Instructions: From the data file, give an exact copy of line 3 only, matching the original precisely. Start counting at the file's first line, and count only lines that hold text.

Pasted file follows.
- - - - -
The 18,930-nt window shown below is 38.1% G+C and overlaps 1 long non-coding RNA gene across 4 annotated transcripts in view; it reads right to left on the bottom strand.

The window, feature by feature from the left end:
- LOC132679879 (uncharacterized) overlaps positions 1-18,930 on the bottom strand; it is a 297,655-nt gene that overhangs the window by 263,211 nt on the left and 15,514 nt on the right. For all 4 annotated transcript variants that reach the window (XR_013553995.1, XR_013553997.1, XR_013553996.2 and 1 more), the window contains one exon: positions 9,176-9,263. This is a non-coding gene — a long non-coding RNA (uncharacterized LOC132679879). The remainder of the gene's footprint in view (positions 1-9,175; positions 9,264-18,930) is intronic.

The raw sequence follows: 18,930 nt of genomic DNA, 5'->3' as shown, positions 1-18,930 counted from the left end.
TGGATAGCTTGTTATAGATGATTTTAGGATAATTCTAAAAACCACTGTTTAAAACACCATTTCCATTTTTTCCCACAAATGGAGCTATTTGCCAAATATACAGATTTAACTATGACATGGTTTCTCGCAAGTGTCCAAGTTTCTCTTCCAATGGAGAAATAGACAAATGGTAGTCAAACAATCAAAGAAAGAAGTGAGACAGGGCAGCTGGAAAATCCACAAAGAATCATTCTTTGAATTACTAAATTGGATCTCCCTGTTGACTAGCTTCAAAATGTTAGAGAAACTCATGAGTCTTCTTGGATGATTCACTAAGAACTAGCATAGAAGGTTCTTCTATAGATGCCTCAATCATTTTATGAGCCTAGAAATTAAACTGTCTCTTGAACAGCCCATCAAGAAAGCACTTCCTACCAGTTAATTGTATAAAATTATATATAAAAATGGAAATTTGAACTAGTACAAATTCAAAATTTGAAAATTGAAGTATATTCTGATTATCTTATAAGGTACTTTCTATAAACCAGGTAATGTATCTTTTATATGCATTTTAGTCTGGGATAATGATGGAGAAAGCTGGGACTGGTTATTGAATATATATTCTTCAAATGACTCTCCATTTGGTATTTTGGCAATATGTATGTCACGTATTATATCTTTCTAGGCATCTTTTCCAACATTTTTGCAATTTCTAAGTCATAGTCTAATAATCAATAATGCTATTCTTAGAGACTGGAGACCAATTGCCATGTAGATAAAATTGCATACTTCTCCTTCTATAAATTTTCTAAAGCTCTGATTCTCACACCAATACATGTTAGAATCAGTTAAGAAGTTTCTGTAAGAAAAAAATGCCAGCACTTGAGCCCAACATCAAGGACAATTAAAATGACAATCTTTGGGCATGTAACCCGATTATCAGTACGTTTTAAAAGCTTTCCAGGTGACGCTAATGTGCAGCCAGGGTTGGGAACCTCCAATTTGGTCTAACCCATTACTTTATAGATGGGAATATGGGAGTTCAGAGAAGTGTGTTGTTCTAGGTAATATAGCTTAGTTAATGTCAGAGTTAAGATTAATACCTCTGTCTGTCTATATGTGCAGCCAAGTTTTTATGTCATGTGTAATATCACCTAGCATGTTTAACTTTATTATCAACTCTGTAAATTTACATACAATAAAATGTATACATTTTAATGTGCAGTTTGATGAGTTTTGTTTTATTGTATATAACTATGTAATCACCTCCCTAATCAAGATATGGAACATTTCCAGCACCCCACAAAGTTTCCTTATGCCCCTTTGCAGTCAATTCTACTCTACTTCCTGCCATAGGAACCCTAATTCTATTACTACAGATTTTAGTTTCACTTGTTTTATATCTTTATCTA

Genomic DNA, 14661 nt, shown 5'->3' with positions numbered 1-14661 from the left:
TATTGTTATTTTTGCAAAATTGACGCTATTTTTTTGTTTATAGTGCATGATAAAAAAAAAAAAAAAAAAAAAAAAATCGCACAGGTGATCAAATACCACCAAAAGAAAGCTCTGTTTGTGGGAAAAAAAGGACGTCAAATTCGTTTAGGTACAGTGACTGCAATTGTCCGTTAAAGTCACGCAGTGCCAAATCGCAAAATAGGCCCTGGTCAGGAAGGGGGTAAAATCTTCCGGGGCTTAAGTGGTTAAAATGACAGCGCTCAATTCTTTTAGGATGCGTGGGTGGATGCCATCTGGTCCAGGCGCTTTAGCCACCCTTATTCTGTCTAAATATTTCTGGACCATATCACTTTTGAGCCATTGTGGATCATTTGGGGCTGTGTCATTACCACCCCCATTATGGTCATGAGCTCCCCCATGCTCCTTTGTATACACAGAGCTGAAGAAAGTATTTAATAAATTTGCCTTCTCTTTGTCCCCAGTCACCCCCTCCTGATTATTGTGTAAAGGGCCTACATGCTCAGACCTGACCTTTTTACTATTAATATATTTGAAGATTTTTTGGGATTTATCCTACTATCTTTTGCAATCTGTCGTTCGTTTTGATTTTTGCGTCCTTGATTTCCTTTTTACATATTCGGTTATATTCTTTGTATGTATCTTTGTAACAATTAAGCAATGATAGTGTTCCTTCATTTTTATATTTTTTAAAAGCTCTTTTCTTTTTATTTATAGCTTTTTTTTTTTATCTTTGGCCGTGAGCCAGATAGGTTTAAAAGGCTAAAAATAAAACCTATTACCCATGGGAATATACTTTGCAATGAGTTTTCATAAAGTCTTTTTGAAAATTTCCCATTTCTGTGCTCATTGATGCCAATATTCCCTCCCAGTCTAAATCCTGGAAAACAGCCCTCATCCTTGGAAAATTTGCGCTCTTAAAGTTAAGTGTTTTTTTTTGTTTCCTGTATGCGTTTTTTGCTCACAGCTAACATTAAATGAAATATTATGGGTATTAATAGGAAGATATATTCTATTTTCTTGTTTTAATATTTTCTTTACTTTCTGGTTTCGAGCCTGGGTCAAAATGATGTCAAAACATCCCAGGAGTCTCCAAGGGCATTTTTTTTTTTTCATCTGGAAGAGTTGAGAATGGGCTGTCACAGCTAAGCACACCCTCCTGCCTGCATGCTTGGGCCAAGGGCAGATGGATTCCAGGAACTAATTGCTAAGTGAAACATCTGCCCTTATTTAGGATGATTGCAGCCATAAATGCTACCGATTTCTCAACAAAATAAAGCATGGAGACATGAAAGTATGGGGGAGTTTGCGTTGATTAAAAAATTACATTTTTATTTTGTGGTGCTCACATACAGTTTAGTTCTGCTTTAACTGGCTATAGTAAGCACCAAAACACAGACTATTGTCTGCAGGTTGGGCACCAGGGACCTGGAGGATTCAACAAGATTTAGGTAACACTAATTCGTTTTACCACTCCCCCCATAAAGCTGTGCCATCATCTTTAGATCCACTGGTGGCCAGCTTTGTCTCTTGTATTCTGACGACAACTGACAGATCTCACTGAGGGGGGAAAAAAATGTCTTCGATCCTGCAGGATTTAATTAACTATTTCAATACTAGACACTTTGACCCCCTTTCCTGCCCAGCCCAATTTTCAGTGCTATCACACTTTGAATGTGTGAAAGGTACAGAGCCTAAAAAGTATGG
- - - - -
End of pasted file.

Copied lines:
- LOC132679879 (uncharacterized) overlaps positions 1-18,930 on the bottom strand; it is a 297,655-nt gene that overhangs the window by 263,211 nt on the left and 15,514 nt on the right. For all 4 annotated transcript variants that reach the window (XR_013553995.1, XR_013553997.1, XR_013553996.2 and 1 more), the window contains one exon: positions 9,176-9,263. This is a non-coding gene — a long non-coding RNA (uncharacterized LOC132679879). The remainder of the gene's footprint in view (positions 1-9,175; positions 9,264-18,930) is intronic.